Recent developments in the credit card industry have resulted in many balance transfer deals becoming less attractive. In April 2006 the Office of Fair Trading (OFT) stated that default charges set by credit card companies for failure to make a minimum payment by a due date, exceeding a credit limit or failing to honour a payment made have generally been too high.
These charges should only be used to cover the administration costs incurred by credit card companies in dealing with defaults, such as postage and IT and staff costs, but the OFT estimated that there were unlawfully unfair charges made of more than £300m a year and set a threshold of £12 above which it would presume a charge is unfair and challenge it.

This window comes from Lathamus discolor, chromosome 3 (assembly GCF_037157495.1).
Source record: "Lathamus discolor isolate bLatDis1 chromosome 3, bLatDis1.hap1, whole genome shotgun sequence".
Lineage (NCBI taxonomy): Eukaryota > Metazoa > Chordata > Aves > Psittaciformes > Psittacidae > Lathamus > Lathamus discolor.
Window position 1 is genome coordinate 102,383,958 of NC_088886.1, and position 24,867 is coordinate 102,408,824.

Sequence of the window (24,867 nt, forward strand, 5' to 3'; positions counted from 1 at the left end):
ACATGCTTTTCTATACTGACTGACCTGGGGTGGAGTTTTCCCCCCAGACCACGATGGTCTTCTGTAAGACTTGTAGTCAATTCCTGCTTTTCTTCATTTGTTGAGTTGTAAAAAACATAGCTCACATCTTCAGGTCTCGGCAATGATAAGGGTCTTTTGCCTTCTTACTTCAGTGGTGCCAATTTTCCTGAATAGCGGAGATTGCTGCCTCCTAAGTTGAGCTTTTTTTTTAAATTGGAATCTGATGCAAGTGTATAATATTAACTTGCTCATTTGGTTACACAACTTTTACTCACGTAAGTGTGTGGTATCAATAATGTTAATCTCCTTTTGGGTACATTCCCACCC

While credit card companies agreed to reduce their fault fees accordingly, they have sought to recoup the resulting losses by increasing their income in other areas. Credit card companies were previously making £675m from penalty charges each year but this has fallen to £379m since the OFT’s intervention.